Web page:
Thursday, August 10, 2017

France Sketchbook - Paris Edibles

Summer does get busy, doesn't it? We were away at the beach in Oak Island, NC, last week, and I barely had time to get the laundry done before I had to start getting ready for a two-day "Sketch It Now" workshop here at Summerhill this weekend. Then on Tuesday I'll be flying off to SWEDEN to scout out locations for a future sketching workshop! I know, it's crazy, huh? But I just couldn't pass up this opportunity - I promise to tell you all about it when I get back.

So, I haven't had much time to work on my France sketchbook lately, but I did finish this page that features some of the food I enjoyed during my time in Paris...

6" x 8", ink and watercolor in a handmade sketchbook with 140 lb. Kilimanjaro watercolor paper

The title was roughed in with pencil when I first started the page, then I inked it later with a Pitt Artist's Pen, size S. I wrote the lettering with a single line, then went back and thickened all the downstrokes. After the entire page was painted, I decided to add some shadows to make the lettering a little more prominent. I used a small round brush and lavender-blue watercolor to copy the writing slightly to the left of the black ink lines.


After a long day of walking around Paris on Day 2, it was a relief to take a few minutes to sit down and have a cool sweet treat in the afternoon. And how could I resist sketching that clever ice cream spoon? The shape of it fit perfectly onto the side of the cut glass dish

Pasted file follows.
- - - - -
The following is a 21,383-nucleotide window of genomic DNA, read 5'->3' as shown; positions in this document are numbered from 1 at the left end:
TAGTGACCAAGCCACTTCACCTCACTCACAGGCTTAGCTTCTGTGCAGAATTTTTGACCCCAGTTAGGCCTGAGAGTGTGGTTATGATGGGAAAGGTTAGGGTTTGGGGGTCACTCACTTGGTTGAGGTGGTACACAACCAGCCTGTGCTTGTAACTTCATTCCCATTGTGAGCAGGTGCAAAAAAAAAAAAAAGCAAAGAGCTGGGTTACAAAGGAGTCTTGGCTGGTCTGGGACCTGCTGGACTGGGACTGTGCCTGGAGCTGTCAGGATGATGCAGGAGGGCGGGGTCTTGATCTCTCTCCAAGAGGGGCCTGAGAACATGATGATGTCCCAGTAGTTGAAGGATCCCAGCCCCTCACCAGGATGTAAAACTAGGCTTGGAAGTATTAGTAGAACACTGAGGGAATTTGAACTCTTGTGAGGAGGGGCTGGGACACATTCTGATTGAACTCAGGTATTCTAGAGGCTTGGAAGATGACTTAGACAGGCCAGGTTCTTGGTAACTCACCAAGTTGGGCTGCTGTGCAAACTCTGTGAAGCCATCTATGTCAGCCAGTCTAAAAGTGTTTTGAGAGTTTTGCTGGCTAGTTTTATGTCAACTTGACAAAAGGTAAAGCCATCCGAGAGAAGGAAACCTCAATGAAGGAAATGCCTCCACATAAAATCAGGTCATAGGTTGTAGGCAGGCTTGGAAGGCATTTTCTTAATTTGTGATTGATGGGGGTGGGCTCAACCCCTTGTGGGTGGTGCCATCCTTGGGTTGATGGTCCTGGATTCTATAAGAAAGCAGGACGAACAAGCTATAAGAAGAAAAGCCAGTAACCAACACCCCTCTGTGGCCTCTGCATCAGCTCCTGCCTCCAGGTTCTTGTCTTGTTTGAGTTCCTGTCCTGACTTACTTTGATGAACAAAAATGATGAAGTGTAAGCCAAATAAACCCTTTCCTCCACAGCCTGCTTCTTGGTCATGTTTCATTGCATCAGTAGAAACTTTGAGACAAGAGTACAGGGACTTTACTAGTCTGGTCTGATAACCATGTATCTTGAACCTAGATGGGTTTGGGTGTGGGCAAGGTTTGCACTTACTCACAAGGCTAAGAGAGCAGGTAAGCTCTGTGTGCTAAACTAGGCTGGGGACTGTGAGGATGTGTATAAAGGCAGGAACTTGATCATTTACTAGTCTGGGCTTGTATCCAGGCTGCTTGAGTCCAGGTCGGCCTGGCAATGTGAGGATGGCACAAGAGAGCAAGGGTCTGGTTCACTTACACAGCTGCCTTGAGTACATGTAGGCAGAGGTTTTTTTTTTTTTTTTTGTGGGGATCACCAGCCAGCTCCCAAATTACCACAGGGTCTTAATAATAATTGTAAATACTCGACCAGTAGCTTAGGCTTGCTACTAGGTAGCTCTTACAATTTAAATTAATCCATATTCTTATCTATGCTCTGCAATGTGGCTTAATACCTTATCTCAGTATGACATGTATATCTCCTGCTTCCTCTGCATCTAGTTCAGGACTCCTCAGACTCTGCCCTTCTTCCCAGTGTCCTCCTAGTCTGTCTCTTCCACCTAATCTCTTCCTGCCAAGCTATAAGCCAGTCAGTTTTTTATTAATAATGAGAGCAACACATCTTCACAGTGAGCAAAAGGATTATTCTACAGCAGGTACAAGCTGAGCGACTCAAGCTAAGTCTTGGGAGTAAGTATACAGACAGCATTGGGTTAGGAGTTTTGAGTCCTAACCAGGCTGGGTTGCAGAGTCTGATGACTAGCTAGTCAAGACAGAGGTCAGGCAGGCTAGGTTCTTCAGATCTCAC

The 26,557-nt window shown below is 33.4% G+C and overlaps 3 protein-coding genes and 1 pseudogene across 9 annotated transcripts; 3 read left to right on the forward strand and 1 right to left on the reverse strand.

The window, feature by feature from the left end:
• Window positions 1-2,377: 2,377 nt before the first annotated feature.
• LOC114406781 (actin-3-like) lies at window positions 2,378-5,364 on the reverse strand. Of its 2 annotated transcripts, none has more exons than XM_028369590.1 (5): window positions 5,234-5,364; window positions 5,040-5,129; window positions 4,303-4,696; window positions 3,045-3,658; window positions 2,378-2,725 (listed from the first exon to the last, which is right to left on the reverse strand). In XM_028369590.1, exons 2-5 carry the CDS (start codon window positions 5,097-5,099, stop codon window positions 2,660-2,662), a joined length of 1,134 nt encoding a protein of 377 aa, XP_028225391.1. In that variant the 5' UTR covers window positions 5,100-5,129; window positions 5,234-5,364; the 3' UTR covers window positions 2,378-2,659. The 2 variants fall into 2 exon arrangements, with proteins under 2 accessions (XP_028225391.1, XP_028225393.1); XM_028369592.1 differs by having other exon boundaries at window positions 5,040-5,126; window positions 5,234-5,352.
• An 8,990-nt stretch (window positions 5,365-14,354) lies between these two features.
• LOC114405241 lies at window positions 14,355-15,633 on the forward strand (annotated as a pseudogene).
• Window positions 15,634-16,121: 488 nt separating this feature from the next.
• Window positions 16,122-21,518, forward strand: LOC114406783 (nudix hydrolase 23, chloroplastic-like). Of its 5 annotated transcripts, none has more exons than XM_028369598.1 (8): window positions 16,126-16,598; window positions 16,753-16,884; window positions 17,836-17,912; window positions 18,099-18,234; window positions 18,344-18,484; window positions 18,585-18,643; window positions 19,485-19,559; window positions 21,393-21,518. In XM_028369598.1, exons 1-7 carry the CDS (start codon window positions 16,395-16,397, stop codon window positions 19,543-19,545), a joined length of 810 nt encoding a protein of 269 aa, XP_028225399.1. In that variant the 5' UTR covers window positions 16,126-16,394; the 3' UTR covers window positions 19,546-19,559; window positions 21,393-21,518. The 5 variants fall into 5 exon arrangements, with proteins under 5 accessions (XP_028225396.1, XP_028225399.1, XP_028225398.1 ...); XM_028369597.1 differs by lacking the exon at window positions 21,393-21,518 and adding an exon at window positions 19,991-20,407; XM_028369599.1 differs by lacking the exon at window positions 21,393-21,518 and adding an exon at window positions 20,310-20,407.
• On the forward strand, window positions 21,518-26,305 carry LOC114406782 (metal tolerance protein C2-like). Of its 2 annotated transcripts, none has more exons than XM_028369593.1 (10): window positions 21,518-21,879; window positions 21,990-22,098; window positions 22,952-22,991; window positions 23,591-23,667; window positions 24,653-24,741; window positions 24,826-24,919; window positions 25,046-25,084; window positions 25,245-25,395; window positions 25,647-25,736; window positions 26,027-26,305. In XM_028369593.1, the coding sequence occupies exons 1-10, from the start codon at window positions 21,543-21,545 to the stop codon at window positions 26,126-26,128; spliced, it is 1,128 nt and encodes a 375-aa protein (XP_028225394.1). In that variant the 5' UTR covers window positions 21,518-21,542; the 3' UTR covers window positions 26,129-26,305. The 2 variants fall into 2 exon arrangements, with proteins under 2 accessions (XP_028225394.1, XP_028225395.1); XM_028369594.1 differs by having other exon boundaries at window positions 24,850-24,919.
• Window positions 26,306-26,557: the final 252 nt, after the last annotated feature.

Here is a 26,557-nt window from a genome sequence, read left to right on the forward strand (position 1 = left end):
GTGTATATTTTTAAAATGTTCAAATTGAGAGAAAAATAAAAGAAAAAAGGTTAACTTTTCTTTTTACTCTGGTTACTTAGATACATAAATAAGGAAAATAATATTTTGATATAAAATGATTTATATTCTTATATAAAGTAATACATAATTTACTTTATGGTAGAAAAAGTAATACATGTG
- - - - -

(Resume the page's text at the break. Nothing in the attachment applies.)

That evening, we walked around our neighborhood in the 7th arrondissement of Paris and finally settled on having dinner at a Thai restaurant. It was late, and I wanted something light, so I ordered an appetizer of grilled prawns on a bed of seasoned grapefruit "pearls" topped with what I think were beet sprouts. They were the most amazing bright purple-y fuchsia color. The whole salad was served on a circle cut from a tropical leaf. It was all so pretty that I decided to sketch it to prolong the fun of this feast for the eyes.


The next day, after fighting the crowds at Versailles all morning (which I will tell you all about in a future post) we wandered around Paris for awhile and found an outdoor market surrounded by restaurants that all looked appealing, but, in the end, we all decided we could really go for a burger. An excellent choice - I don't know when a burger has tasted so good!


Our last night in Paris found us at a corner cafe just down the block from our apartment. I selected creamy pumpkin soup topped with whipped cream, bacon, and roasted chestnuts in a green pepper cup. I can't even begin to describe how rich and yummy it was. I had to try really hard not to embarrass myself by moaning with delight over every spoonful.


Our last evening in Paris felt like a celebration, so we all toasted the good times with an Aperol spritz.


One sketchbook page...so many memories!

12 comments: